• Like 1

Share this post


Link to post
Share on other sites
1 hour ago, Lichfield Dean said:

So Boris is looking at building a bridge between NI and Scotland, because then the Brexit border issue will disappear.

But wait... Surely the border is then in Scotland? Or still in NI? Or halfway along the bridge? Or in fact between NI and the Republic like it will always have to be unless the UK casts NI adrift entirely.

I'm confused...

The bridge idea was a DUP initiative first mooted back in 2015 before Brexit was a thing so i’m  not sure if it’s proposed as a Brexit type solution or an economic one

i think it was something Boris then proposed when he was at the FCO back in 2018 

Share this post


Link to post
Share on other sites
13 minutes ago, bickster said:

I beg to differ on the use of your IP address as legitimate data collection under the GDPR, it demonstrably isn't.

The .gov.uk website isn't fully GDPR compliant with regards to cookies and specifically Google Analytics. GA requires prior consent before being loaded to your device, GA is installed prior to consent (I just checked) therefore the whole thing fails GDPR as soon as you go onto the website. If you can't trust the government to get it right at that basic stage then why should you trust them later in the process?

Now the ICO aren't targeting this kind of failure right now, it's way down their list of priorities (quite rightly so) but we, the voters of the country, should expect the government at least to be compliant but they aren't. Then add in the history specifically of Cummings with Vote Leave and Cambridge Analytica, there is every right to question the motives behind this. It isn't the nothing story you suggest. Neither was the CA scandal but at the outset of that, opinions similar to yours we're expressed quite often.

At the risk of this taking a very long technical tangent...

Literally all websites see your IP address (or whatever IP address you're hiding behind) in order to serve you webpages. That's how the internet works. The fact that you have asked a specific website, e.g. gov.uk, for a webpage, is tacit consent that you wish to share your IP address with that website.

The analysis I'm describing (e.g. page visits by hour of day, or by region of the country) do not require those IP addresses to be stored for any longer than the duration of a single site visit (or perhaps even not at all), so this doesn't breach GDPR, and is a separate issue from cookies and GA.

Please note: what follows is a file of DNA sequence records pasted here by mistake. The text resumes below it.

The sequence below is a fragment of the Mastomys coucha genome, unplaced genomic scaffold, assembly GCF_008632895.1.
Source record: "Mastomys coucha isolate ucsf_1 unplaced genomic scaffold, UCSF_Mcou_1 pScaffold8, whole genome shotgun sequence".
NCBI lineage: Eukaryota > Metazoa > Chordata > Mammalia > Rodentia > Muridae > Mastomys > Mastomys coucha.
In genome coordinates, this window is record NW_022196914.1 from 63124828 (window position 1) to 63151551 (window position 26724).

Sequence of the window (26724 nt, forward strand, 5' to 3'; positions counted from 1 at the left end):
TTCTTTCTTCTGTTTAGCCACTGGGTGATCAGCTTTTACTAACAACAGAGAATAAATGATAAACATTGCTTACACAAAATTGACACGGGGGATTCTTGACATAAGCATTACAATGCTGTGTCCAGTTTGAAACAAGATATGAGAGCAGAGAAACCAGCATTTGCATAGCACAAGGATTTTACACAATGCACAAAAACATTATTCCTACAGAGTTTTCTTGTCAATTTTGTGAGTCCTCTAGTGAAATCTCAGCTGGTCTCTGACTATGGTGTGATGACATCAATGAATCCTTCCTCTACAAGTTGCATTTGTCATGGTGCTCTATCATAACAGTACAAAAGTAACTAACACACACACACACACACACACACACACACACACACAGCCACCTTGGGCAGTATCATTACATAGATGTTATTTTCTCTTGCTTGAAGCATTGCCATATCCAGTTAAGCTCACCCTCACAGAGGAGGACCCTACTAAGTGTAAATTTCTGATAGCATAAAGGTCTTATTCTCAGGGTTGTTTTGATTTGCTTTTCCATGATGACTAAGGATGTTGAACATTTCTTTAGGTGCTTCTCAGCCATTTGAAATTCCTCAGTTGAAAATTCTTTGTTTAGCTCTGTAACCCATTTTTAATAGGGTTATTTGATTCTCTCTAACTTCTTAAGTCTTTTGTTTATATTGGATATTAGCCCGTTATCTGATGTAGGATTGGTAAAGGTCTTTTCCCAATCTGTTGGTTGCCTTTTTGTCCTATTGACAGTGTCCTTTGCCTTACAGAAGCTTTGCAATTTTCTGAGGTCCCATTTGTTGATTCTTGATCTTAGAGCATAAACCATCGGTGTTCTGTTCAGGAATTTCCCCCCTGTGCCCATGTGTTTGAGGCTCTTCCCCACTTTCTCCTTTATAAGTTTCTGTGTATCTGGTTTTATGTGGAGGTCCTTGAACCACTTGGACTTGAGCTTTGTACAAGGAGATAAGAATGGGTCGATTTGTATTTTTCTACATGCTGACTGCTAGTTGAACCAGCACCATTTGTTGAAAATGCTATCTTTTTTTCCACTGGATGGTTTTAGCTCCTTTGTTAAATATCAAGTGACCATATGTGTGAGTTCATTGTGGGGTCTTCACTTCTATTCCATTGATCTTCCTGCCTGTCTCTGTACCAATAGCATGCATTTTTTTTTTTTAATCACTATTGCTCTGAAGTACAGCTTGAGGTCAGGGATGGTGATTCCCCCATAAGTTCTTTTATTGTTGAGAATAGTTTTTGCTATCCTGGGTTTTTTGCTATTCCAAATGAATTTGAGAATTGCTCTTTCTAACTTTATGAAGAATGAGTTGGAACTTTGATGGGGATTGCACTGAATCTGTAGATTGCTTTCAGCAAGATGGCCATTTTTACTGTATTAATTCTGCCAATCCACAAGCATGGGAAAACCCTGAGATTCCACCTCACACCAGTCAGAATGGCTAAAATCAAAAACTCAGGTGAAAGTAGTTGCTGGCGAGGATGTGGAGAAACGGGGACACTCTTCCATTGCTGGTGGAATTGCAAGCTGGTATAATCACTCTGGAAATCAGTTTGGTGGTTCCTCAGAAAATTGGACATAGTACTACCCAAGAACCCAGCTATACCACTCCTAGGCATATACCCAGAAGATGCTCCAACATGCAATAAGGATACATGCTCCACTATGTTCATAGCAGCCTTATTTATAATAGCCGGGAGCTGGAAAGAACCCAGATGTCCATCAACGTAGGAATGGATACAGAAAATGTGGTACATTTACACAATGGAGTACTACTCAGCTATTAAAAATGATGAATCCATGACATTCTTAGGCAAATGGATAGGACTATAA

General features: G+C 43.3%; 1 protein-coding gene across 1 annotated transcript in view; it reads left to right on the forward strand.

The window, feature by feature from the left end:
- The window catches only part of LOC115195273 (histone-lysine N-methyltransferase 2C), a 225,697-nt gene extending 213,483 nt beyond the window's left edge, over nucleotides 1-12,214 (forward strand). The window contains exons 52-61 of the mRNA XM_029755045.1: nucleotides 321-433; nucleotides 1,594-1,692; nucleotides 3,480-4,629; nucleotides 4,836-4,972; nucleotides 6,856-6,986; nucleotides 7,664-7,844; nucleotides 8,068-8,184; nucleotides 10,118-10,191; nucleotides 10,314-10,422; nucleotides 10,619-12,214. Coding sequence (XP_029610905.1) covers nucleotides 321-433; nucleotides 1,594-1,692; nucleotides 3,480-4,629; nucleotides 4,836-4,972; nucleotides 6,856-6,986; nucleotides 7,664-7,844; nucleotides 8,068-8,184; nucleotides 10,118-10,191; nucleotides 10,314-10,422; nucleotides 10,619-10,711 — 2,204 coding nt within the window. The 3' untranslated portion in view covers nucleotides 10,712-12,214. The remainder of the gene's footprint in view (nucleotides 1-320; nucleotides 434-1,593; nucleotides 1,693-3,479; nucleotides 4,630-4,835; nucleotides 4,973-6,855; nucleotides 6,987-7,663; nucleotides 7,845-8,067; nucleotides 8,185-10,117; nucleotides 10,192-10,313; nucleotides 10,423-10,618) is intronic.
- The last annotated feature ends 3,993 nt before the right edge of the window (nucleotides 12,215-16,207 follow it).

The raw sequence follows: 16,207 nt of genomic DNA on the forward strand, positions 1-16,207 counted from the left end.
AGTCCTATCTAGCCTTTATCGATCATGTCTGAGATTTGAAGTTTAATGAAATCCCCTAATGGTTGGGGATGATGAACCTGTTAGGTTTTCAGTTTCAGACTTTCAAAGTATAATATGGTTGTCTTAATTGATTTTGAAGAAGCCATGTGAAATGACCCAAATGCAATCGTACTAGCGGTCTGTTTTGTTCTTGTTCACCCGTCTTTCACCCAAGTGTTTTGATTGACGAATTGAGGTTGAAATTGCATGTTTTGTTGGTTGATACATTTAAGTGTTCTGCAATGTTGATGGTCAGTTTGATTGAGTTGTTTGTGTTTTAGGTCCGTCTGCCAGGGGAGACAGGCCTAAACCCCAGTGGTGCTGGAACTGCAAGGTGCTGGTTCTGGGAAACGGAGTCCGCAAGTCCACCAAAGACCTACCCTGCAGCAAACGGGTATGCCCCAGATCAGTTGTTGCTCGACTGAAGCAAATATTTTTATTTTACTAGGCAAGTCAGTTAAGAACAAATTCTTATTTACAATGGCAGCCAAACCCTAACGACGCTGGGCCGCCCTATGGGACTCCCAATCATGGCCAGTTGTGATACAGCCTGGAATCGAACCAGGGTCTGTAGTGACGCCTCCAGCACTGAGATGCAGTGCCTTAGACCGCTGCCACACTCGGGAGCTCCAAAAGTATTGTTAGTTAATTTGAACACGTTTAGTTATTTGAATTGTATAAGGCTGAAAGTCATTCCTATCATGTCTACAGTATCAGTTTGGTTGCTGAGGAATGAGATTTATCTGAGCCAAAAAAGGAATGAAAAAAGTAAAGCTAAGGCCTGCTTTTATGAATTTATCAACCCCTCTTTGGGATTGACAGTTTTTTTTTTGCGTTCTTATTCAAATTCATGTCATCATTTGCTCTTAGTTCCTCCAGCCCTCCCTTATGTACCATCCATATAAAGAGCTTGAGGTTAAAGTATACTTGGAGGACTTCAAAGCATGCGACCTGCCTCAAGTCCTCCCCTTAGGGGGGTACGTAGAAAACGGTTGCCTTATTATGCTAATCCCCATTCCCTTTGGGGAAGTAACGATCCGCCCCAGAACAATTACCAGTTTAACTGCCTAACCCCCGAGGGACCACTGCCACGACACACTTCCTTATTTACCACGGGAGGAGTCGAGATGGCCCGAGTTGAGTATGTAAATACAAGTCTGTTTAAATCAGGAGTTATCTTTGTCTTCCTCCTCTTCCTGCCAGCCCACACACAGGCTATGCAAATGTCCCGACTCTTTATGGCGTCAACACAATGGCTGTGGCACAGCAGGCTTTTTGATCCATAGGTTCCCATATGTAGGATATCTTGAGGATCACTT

I have no idea whether gov.uk is breaking GDPR rules on cookies and GA (neither of which are necessary for the analysis I described), although your explanation doesn't make much sense to me (GA is installed server-side, but you seem to be describing something that is installed on the user's device).

Share this post


Link to post
Share on other sites
48 minutes ago, tonyh29 said:

An IP addrsss counts as personal information under GDPR , the logic being that  your ISP knows to whom that IP address has been assigned and it could be matched up to  sites visited ... it’s quite a long shot but nether the less as it stands GDPR rules it as personal data

I know that. The point is that collecting relevant personal information for a specific task with user consent (e.g. serving up a webpage) is totally separate from storing that same personal information and using it for other tasks without the user's consent. GDPR breaches typically relate to the latter.

Share this post


Link to post
Share on other sites
23 minutes ago, KentVillan said:

I know that. The point is that collecting relevant personal information for a specific task with user consent (e.g. serving up a webpage) is totally separate from storing that same personal information and using it for other tasks without the user's consent. GDPR breaches typically relate to the latter.